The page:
When Disaster Strikes: Learning From Devastation
This year we have witnessed an unprecedented number of intense hurricanes that have struck the U.S., Central America, and the Caribbean. The impact of Category 4 Hurricane Maria was particularly devastating for Puerto Rico, causing one of the largest humanitarian crises the island has ever experienced. Over six weeks from when it made landfall, Puerto Rico is still grappling with the widespread catastrophic damage and 70 percent of the population is still without power (Gomez and Jervis, 2017).
In an effort to raise awareness of the crisis and contribute to the relief efforts in Puerto Rico, the Mailman School student group HOME (Humanitarian Organization for Migration and Emergencies) held an inter-sectorial panel discussion on disaster response that doubled as a fundraiser. Our group is made up of students with a passion for public health and humanitarian assistance and HOME is committed to increasing dialogue around campus on humanitarian emergencies and finding ways to engage students on these issues of global importance.
The talk was moderated by Rachel Moresky, MD MPH, associate professor of Population and Family Health at Mailman. She was joined by guest speakers Tim Tan, MD MPH, medical director for the non-profit NYCMedics, and Thaddeus Pawlowski, adjunct assistant professor in the Columbia Graduate School of Architecture Planning and Preservation.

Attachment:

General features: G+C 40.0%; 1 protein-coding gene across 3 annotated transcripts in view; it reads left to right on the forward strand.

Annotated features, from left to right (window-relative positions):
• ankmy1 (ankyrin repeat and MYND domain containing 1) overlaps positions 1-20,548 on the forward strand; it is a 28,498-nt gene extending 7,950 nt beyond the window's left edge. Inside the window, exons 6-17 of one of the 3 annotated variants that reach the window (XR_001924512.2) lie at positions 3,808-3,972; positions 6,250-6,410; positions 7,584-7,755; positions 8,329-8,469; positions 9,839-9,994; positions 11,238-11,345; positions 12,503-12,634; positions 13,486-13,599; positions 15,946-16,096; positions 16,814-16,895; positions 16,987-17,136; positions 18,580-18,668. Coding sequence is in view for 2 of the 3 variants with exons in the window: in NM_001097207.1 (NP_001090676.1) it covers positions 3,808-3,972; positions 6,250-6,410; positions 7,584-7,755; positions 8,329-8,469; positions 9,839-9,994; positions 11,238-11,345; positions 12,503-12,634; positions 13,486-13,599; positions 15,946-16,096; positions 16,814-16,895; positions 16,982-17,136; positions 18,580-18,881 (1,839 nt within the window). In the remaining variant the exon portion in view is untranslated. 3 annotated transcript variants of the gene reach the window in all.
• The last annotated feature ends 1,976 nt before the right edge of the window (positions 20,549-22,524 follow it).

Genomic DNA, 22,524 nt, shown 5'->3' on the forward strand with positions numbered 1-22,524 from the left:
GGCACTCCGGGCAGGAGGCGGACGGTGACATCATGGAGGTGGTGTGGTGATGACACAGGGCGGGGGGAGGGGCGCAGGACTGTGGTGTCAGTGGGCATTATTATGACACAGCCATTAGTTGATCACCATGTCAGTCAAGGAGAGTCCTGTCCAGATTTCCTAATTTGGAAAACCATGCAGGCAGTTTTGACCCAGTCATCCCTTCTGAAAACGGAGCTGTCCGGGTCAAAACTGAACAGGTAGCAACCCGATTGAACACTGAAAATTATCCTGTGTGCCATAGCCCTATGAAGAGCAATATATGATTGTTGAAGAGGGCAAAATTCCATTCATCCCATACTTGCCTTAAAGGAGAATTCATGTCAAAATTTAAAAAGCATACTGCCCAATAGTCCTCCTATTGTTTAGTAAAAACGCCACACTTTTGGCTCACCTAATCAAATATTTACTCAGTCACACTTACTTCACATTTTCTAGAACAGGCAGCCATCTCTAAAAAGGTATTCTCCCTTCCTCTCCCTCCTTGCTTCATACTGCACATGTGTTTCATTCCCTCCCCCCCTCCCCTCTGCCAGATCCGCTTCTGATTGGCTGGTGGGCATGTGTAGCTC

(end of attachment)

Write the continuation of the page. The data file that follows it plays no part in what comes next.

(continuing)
Dr. Tan detailed his experiences as a humanitarian responder in the 2015 Nepal earthquake, the Haiti earthquake in 2010, as well as his role as medical director for NYCMedics, a global disaster relief organization that specializes in mobile medical teams. He also touched on their experience providing high quality trauma care in a temporary medical tent on the frontlines in Mosul, Iraq.
He spoke about the growing movement in the humanitarian field to become more organized, coordinated and professional, a theme echoed by moderator, Dr. Moresky, who discussed her experience studying the multiple breakdowns in communication during the 9/11 terrorist attack. Dr. Moresky emphasized that robust and continuous communication between partners is paramount to an organized response.
Professor Pawlowski has worked extensively with the New York City government on disaster preparedness and recently returned from Houston where he was assessing the post-Hurricane Irma infrastructure. “The biggest threat to New York City is not terrorism—it’s coastal storms,” he said. Based on his expertise and background in urban planning and disaster readiness, he emphasized the importance of preparation and cross-disciplinary dialogues.
Together, Dr. Moresky, Dr. Tan, and Professor Pawloski each provided candid and thoughtful perspectives on disaster response approaching the topic with a domestic and international lens, as well as emphasizing the importance of pre-disaster preparedness.
But it wasn’t just discussion. At the event, HOME raised approximately $800 from around 40 individual donors and the proceeds were donated to a Puerto Rican-based non-profit, conPRmetidos.
Hayes Wong, MD is a second-year MPH candidate in the Department of Population and Family Health. She received a B.A. in International Relations from Kenyon College. After graduation, she collaborated with the Chinese CDC in Beijing on a hepatitis B vaccination program to prevent mother-to-child transmission in rural China as a Fulbright Scholar.
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